Publisher's website.

Some alternate reviews (I agree with most of them).

Ruby Cookbook by Lucas Carlson & Leonard Richardson, O'Reilly publishing.

I bought this book on a shopping spree. Just needed a 3rd book to add to my shopping basket for a '3 = 2' promotion, it had good reviews so I bought it.

Ruby Cookbook
This book is not a straightforward learning book. It contains just a whole lot of 'recipes', small solutions for common problems. This book is not meant to be read in your bed from beginning to end. Rather it's something to grab on to when you want to do something but don't know how. Each chapter deals with a certain topic such as system administration, GUI's, multitasking, testing, webservices, Rake, databases, Internet services, Rails, metaprogramming and a whole lot of more basic language recipe's such as matching strings with regular expressions or comparing floating point numbers. It's a big fat book with nearly 900 pages.

Well, this is somewhat difficult as it's not a book to read from beginning to end. When I used the book, I have always found the solution for my problem in no time. It just covers a whole lot things. The recipes are short and clear and contain references for further information. It's a really good book and writing this review I am actually surprised I have used it so little times. Since it's such a big book, and not something to read in one piece, It's easy to put on your shelf, forget about it and use Google for help, like I did. The fact is however, that in all cases I thought about the book, it provided the answer I needed.

Given that, this book's pretty efficient. It saves a lot of time providing solutions and you don't even have to read the whole thing. Personally I think this book comes not to it's right on the bookshelf, but more as a desktop companion. Consider a digital version to keep around anr CRTL-F when in need.

Publisher's website

Some alternate reviews.

Practical Ruby Gems by David Berube, Apress publishing.

I stumbled on this book on an Internet auction site. Not having any clue about what rubygems were I thought the 10,- euro price would pay itself back. Read on to see my thoughts about the book...

Practical Ruby Gems
This book contains three parts:

Part 1 deals with what gems are, how to install them and do version control.
Part 2, the biggest part of the book, contains chapters that deal with different Gems. All of them contain a description and one or two practical examples on how to use the Gems to get something done. All code is explained after that. The book focuses mostly on Gems that can be used in a web development or sysadmin context.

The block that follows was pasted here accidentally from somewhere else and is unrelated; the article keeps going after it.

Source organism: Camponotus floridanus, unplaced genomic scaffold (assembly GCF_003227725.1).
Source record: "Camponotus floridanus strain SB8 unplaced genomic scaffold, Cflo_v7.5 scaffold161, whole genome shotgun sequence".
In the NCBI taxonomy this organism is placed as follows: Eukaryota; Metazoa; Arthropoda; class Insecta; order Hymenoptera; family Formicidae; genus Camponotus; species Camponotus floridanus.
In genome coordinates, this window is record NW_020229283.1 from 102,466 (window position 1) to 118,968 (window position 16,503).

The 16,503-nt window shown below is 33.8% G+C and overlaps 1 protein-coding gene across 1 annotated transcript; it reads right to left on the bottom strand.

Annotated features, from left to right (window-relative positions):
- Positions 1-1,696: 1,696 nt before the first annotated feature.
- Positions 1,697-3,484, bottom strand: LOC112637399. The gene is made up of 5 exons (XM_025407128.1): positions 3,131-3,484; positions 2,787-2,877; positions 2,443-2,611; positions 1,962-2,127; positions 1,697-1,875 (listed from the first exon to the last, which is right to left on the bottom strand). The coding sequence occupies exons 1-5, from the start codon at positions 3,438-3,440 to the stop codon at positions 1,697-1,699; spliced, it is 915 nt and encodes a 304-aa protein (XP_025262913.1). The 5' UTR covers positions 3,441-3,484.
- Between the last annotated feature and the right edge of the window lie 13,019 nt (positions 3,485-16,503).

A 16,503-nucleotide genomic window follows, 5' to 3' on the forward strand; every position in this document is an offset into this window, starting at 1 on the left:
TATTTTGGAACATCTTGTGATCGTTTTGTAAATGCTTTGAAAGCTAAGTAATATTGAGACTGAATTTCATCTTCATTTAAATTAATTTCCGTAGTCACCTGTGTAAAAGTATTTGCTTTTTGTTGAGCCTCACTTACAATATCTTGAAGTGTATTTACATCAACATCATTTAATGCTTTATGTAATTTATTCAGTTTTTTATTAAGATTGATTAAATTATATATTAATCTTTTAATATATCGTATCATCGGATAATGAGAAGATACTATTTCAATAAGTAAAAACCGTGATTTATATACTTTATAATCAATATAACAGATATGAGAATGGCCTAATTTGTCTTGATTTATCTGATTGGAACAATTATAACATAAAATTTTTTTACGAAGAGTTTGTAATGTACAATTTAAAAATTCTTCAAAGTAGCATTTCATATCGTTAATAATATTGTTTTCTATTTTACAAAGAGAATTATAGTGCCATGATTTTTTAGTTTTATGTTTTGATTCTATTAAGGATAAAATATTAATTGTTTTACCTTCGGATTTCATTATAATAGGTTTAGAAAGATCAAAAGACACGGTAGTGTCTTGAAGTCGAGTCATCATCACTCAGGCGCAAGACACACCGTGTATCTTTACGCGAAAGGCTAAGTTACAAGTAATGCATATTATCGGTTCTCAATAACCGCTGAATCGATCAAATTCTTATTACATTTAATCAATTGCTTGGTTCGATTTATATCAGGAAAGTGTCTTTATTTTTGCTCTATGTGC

Part 3 is about creating and distributing Gems yourself.

I think the book is a nice read for starters who finished reading their first Ruby book and now want to create something useful. But I think it can be informative for more expierenced Rubyists as well. It's pretty well written but I found that a few code listings contain flaws. This is mostly because the Gems used have been renamed, made obsolete by different gems or had other adjustments. So it's mostly due to the books age (April 2007) and some specifics of my operating system (Ubuntu). The publisher has not posted any errata and the downloadable code is flawed as well (at least on my system). This was a bit disappointing, but my opinion is that it's still a valuable book that will save you time in the long run. I bought the book second hand for 10 euro's so I'm pretty positive about purchasing it. But I think I would not spend the full price on the new book, but rather wait a possibly second edition or a good discount offer.

Publisher's website.

Some alternate
reviews (mind the dates).

Start to Run by Evy Gruyaert, Lannoo publishing.

I bought this book to serve as a companion for the fantastic 'start to run' podcast. My main reason was to have some more background info on the do's and dont's in running.

Start to Run
First things first, this book is only available in Dutch/Flemmish language as far as I'm aware of.
The book is about 158 pages and is built up around 4 different themes being: Running expierences, Running tips, stretch and yoga exercises and food tips and recipes. Four experts provided the content for these themes: an expierenced ports coach, a fysiotherapist with an expertise in revalidation, a chef and a runner.

I liked the book. I enjoyed the motivating writeups from evy. I think having the running schedules on print is pretty handy, so now I can easily lookup what my next running session will look like. The stretching exercises are very good. I don't think yoga can be learned from just a few pictures however, but I don't really care about yoga. If you do, check out wii sports or buy a dvd or go to a club or something. There are plenty of good tips for starters in this book, one thing I learned which is a recurring message is to take it easy. But I did not like the recipes. Though food is something really personal and you might like them. I expected some more practical meals for some reason. Many recipe's look a bit too complicated for somebody who just had an exercise. Also, many of the ingredients are not available in the average supermarket.